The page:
The Duo Cam is two cameras melded together; one for movies and the other for stills, with mixed results
The Duo Cam looks like an old-fashioned movie camera with a selection of lenses on the front for different focal lengths (zooms hadn’t been invented then). On the Samsung, though, one lens is for movie capture, the other is for stills.
While other makers are working out how to get movie cameras to take good stills, and vice versa, Samsung has sidestepped the problem. It might be just a single unit but the Duo Cam contains two separate imaging systems. Think of a MiniDV camcorder with a 3x zoom, 5-megapixel digital camera slung underneath. Apart from the casing, all they share is the LCD and the battery power.
On the movie side, you get an 800,000pixel 1/6in CCD, which yields the kind of image quality you’d get from any budget MiniDV camcorder. The lens is a decent 10x optical zoom but, while there is an image stabiliser for steadying long-range shots, it’s digital rather than built into the lens, so it’s not quite the real McCoy. You do get a night-scene mode for ultra-low-light shooting, though.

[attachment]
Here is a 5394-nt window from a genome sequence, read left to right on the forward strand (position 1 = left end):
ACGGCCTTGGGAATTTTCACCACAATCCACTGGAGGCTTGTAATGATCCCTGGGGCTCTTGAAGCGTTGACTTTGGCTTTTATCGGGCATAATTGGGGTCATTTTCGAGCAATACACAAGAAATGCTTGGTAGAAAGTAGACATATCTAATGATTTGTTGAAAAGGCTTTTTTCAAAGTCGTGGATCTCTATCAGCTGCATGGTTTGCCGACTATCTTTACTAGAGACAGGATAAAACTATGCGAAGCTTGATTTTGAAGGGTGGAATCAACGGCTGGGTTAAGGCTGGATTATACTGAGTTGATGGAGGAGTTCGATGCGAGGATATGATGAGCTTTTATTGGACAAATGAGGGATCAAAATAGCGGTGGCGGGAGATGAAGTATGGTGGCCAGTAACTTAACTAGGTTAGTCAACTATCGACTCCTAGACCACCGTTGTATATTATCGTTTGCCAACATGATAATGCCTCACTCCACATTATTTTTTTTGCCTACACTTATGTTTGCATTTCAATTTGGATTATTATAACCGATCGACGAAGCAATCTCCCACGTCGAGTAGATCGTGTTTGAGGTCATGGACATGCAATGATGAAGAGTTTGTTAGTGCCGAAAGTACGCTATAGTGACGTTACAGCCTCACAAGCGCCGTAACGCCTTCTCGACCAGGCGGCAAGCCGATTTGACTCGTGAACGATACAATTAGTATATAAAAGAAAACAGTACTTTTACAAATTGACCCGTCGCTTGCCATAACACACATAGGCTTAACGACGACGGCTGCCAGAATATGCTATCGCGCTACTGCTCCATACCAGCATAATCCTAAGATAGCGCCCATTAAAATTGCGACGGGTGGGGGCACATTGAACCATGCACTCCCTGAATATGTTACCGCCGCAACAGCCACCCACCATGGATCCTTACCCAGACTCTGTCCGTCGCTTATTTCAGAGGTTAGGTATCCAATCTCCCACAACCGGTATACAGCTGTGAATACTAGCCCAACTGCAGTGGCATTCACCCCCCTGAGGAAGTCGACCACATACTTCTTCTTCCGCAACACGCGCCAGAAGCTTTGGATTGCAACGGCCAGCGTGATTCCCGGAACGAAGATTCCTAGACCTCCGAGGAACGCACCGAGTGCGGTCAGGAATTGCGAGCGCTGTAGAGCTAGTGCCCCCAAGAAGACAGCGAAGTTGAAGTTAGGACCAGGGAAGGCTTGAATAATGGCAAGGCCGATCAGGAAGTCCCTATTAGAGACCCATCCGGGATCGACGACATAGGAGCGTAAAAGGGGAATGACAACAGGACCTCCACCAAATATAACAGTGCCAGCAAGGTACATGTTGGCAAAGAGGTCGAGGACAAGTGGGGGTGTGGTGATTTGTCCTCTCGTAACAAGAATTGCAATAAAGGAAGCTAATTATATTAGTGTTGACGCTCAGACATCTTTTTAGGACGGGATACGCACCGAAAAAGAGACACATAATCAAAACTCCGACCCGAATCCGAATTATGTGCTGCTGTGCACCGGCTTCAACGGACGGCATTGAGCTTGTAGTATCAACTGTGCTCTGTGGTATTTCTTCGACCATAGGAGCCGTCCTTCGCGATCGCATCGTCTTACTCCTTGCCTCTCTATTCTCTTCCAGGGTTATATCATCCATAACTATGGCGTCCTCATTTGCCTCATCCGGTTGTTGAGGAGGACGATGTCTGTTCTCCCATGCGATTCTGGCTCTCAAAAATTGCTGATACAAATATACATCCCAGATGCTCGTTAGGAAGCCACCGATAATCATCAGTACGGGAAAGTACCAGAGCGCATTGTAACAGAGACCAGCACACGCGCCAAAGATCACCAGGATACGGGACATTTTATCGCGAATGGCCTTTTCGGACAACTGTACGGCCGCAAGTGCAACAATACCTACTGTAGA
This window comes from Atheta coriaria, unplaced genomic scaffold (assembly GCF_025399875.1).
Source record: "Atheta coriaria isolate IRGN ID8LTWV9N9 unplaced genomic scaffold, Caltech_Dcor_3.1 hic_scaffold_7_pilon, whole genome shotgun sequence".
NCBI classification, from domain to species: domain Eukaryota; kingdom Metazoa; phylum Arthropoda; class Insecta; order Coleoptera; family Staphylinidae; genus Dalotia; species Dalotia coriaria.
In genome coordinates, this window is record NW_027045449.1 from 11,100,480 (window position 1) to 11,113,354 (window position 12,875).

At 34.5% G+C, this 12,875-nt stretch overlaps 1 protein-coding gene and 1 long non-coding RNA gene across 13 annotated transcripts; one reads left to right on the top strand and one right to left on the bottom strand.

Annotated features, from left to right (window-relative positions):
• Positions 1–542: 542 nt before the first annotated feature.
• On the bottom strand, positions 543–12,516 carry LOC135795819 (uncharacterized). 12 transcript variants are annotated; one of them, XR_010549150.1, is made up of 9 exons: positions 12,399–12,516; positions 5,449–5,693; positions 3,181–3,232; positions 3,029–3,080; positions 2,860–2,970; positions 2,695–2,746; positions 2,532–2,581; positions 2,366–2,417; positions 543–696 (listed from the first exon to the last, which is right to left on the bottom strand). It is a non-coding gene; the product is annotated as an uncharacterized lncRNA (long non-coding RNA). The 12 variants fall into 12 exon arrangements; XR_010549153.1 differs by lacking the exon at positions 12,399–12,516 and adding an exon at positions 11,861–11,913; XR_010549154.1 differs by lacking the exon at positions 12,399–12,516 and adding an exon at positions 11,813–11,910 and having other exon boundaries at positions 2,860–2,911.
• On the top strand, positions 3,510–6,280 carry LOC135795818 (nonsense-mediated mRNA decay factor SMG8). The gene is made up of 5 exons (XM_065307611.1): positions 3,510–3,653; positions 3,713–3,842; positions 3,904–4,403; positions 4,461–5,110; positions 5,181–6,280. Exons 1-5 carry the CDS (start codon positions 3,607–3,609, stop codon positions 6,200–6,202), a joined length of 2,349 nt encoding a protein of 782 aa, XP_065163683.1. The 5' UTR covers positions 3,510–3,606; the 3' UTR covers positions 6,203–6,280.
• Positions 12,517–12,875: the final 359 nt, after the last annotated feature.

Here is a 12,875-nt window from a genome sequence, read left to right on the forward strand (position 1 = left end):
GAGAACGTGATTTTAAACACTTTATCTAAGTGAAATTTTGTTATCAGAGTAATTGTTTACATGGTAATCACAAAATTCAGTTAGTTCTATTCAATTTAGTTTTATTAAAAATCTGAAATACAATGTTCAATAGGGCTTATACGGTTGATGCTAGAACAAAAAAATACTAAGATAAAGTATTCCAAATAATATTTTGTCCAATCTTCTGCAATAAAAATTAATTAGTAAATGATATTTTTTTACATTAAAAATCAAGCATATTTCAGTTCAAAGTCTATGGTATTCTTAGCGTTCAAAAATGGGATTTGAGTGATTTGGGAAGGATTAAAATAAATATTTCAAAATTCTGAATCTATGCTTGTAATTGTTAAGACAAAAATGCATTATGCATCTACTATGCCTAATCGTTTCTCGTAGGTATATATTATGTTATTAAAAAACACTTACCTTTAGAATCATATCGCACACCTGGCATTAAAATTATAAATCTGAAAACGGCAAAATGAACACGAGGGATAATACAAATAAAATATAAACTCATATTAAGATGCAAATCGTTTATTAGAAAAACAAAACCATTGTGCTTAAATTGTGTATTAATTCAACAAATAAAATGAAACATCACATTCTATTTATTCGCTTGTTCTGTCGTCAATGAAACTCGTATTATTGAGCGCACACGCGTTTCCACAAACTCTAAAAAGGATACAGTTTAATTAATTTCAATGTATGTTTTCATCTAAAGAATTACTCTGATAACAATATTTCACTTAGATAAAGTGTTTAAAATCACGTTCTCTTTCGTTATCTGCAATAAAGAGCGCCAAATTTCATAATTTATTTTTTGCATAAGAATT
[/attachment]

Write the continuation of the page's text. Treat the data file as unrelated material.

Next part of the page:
The still camera is based around a 5megapixel 1/1.8in CCD with a 3x optical zoom. As well as an idiot-proof point-and-shoot mode, you get aperture-priority, shutter-priority and a manual control tool. It’s pretty sophisticated, and the still quality’s good, but there is some magenta fringing.
The Duo Cam feels like a Stone Age solution to a Space Age problem. The movie quality’s not that good for a £600+ camcorder, the still quality’s not that good for a £600+ camera, and its only merit is that you get both options in one box.
Samsung Duo Cam VPD-60501 review
The Duo Cam is OK at both movies and stills, but neither side’s good enough to justify a £600+ price tag. It’s too big to be a handy still camera, and it’s pretty bulky for a modern camcorder